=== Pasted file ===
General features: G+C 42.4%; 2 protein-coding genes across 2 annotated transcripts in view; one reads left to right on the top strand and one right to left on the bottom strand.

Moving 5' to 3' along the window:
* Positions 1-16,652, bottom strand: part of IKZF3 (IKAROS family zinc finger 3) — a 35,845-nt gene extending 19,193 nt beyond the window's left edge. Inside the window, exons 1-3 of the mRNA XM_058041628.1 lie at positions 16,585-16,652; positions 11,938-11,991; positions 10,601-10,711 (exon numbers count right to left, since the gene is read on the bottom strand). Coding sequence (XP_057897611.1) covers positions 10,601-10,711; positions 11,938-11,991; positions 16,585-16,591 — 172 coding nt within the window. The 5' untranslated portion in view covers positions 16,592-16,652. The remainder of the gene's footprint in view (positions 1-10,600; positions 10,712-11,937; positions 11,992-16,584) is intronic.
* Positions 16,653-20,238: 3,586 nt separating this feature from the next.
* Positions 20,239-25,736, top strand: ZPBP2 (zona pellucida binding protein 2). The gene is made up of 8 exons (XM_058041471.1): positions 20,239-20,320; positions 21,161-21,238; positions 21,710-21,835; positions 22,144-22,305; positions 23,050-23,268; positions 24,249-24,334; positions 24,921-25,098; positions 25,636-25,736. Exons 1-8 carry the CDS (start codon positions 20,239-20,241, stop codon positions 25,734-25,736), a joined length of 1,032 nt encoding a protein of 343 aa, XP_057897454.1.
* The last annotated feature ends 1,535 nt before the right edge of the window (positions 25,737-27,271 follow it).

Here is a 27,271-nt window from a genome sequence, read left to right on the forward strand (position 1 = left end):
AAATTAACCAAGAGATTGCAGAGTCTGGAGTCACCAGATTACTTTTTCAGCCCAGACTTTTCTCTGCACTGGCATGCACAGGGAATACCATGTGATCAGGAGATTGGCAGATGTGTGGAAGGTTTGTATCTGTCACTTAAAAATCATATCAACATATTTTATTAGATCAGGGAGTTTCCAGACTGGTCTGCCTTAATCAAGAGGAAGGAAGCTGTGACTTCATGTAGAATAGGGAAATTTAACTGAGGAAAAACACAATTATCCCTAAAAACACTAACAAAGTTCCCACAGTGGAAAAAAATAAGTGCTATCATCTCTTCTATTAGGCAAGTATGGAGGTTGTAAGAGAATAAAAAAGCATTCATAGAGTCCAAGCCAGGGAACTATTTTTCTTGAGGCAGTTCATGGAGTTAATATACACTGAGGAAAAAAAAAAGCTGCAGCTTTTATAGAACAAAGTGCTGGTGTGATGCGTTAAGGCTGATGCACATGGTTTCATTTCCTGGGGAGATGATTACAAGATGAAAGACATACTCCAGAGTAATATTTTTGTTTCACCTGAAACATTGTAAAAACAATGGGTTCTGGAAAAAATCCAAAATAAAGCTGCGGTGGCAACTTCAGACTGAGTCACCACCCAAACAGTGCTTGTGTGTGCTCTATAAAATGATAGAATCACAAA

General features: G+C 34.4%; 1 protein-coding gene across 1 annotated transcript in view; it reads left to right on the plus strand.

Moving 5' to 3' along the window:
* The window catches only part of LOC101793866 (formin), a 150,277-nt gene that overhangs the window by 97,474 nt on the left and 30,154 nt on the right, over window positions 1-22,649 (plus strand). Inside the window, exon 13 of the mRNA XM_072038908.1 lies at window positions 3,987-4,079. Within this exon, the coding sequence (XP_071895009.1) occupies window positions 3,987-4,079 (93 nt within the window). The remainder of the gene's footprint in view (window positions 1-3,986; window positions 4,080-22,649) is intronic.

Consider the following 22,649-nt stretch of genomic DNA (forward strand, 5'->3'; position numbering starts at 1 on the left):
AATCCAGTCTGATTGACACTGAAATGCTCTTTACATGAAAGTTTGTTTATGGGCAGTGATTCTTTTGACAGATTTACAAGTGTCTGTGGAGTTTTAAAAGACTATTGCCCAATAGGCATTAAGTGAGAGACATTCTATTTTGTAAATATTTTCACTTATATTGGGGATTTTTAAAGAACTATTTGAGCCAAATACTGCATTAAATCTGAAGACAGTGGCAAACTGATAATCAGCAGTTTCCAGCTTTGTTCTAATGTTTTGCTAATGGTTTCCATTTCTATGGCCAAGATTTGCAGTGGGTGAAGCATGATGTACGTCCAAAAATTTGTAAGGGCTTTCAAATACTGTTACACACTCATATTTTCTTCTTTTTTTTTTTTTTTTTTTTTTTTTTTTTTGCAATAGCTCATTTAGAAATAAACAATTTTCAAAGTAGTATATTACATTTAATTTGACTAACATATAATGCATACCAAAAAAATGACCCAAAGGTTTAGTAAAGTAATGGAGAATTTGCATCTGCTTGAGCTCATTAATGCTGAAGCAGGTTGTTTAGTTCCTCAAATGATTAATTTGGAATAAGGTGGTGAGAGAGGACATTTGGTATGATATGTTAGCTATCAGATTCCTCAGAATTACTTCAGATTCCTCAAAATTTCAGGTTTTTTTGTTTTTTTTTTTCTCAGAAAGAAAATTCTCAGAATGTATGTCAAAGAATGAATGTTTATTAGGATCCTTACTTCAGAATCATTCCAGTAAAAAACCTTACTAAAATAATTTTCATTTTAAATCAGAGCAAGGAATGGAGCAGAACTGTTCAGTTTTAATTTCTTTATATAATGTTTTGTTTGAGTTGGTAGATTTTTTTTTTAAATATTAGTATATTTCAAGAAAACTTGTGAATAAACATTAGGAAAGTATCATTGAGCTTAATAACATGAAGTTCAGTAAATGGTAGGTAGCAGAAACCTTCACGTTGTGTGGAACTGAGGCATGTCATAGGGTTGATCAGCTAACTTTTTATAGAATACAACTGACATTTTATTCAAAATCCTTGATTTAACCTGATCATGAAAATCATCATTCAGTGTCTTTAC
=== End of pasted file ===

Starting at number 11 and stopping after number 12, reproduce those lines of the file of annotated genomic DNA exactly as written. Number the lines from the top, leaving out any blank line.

* The window catches only part of LOC101793866 (formin), a 150,277-nt gene that overhangs the window by 97,474 nt on the left and 30,154 nt on the right, over window positions 1-22,649 (plus strand). Inside the window, exon 13 of the mRNA XM_072038908.1 lies at window positions 3,987-4,079. Within this exon, the coding sequence (XP_071895009.1) occupies window positions 3,987-4,079 (93 nt within the window). The remainder of the gene's footprint in view (window positions 1-3,986; window positions 4,080-22,649) is intronic.

Consider the following 22,649-nt stretch of genomic DNA (forward strand, 5'->3'; position numbering starts at 1 on the left):